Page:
When I was a young boy, I was absolutely vile to our family cat. I didn't cut it up or torture it or anything, but let's just say that, looking back, I'm amazed to have retained any memories at all of the poor thing purring in my lap...
Don't get me wrong - I still terrorize my current cat. Only now the terror is tempered with a tender, loving benevolence, a genuine desire to nurture and protect, as opposed to the thoughtless cruelty that comes so naturally to children. I might joke around about murdering her in all sorts of fun and interesting ways, but usually this is well within the context of a spirited play-time chase around the apartment.
This book seemed to encapsulate my own evolved attitude toward cats these days. It's not The Western Lands, which he was writing around the same time, but it's not exactly the warm and fuzzy thing some reviewers have described it as, either. At points it's downright horrific.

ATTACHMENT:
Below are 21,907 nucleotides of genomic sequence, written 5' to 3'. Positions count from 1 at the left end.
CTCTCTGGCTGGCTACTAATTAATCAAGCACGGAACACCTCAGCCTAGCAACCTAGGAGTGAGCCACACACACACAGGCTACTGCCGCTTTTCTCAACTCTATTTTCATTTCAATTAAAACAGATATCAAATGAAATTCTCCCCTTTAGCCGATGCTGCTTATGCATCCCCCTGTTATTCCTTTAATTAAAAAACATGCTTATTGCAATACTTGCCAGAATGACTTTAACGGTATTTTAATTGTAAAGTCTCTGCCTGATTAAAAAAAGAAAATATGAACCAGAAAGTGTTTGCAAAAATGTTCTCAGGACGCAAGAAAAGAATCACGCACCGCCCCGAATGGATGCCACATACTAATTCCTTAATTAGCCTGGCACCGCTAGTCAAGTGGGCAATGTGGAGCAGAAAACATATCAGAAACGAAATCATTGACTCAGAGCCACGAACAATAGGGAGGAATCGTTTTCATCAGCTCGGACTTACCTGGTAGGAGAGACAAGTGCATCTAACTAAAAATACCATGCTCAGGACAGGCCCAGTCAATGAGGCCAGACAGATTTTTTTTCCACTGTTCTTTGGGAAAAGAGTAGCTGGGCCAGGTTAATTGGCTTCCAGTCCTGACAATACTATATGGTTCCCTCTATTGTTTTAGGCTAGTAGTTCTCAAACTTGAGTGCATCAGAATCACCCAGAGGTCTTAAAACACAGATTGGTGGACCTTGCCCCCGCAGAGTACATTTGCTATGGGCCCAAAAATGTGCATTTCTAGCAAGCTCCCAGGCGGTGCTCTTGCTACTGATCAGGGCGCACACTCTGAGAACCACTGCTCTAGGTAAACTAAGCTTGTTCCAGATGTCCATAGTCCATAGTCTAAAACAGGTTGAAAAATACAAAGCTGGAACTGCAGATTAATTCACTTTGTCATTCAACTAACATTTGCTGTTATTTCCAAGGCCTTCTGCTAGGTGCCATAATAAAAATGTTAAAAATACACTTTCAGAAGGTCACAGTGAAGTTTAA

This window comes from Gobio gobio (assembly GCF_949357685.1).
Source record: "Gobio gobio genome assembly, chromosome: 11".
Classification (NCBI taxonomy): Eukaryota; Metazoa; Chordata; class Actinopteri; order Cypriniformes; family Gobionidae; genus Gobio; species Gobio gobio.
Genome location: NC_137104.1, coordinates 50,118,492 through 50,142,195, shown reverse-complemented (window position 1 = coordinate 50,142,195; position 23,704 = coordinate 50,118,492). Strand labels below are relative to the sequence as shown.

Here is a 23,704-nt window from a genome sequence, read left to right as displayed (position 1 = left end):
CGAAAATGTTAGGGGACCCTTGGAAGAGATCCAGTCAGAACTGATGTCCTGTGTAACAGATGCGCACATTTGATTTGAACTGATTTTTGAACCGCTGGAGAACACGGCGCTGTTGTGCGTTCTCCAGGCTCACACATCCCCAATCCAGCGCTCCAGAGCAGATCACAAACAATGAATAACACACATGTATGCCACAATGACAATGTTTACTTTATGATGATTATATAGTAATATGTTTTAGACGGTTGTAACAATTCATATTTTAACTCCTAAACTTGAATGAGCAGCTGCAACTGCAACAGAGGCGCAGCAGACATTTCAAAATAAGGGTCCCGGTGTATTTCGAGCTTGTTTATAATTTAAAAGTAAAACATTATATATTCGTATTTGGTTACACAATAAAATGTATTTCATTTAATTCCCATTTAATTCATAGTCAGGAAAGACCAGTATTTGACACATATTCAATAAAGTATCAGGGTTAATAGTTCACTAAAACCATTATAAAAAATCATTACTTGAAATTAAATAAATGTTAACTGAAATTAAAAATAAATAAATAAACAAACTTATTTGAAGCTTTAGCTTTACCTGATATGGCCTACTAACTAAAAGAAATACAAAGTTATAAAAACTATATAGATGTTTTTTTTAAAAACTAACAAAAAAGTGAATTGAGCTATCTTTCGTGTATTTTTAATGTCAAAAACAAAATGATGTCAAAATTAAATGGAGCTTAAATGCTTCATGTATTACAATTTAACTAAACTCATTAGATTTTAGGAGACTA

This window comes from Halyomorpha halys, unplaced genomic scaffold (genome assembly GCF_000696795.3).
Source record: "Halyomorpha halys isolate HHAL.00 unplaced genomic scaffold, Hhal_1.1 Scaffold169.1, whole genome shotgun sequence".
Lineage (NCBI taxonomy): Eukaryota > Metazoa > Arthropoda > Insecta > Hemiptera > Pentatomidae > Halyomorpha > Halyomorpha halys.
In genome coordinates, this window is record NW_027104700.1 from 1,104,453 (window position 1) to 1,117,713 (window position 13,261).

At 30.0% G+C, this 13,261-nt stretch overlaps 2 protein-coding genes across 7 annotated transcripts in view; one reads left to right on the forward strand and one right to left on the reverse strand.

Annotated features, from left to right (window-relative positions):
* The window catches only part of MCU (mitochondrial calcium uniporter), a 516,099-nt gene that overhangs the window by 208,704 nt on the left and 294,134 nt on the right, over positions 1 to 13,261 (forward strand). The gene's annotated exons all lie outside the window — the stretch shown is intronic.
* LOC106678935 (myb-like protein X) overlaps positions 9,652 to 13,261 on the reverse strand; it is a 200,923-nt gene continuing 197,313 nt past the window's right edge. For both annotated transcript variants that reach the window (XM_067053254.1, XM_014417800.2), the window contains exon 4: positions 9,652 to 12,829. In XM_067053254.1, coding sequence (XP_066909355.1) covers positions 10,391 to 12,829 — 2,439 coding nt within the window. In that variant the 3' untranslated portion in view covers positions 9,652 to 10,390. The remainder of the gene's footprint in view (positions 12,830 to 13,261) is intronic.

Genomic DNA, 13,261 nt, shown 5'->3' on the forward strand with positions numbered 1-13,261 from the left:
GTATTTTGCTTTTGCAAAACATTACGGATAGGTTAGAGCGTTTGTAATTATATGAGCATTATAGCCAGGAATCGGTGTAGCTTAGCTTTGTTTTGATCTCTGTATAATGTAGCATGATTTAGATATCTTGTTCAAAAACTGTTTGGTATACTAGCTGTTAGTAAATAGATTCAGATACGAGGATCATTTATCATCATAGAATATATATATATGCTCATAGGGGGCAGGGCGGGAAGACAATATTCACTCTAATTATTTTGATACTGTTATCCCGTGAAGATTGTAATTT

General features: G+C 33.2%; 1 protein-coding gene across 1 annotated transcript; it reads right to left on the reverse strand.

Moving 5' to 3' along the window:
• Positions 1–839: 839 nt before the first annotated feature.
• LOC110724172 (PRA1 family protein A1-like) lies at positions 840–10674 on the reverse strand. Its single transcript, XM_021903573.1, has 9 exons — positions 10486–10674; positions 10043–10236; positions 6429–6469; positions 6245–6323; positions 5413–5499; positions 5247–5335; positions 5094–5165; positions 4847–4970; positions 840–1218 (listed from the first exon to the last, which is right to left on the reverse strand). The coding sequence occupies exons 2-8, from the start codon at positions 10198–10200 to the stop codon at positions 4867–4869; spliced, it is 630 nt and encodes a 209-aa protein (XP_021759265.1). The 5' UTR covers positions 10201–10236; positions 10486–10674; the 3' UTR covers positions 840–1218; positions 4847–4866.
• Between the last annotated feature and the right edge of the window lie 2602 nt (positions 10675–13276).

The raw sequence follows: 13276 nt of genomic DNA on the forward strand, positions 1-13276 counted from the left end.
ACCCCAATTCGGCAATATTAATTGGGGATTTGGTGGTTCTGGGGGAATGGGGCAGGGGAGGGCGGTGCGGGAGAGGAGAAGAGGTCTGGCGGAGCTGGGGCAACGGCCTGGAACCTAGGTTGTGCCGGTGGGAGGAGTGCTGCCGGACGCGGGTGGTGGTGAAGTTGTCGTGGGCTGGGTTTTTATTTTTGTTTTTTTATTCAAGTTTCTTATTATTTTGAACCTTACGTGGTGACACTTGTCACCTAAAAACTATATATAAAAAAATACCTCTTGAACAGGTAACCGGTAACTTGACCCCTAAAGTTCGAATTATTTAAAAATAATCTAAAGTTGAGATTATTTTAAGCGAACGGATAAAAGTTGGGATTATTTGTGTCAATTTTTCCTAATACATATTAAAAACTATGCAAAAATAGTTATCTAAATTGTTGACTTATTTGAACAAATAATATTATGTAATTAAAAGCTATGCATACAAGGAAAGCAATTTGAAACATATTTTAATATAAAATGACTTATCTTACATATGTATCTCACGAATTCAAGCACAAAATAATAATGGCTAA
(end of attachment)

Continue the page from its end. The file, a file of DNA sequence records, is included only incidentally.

If you happen to own one of these remarkable creatures, at once so independent, yet so in need of our affections, then you probably enjoy a similar love-hate relationship with yours. Burroughs takes this a step further, showing how the same reason why we can't seem to live without the little buggers is the same reason why we can't seem to live without other people, however troublesome they can be at times.
Some folks prefer dogs. Burroughs is not one of them. He provides the following explanation on page 63:
"I am not a dog hater. I do hate what man has made of his best friend. The snarl of a panther is certainly more dangerous than the snarl of a dog, but it isn't ugly. A cat's rage is beautiful, burning with pure cat flame, all its hair standing up and crackling blue sparks, eyes blazing and sputtering. But a dog's snarl is ugly, a redneck lynch-mob Paki-basher snarl... snarl of someone got a "Kill a Queer for Christ" sticker on his heap, a self-righteous occupied snarl. When you see that snarl you are looking at something that has no face of its own. A dog's rage is not his. It is dictated by his trainer. A lynch-mob rage is dictated by conditioning."
It is perhaps a debatable distinction he makes here, this idea that cats have admirable qualities of their own, while dogs simply reflect their (often quite vicious) masters, but I for one might be inclined to agree.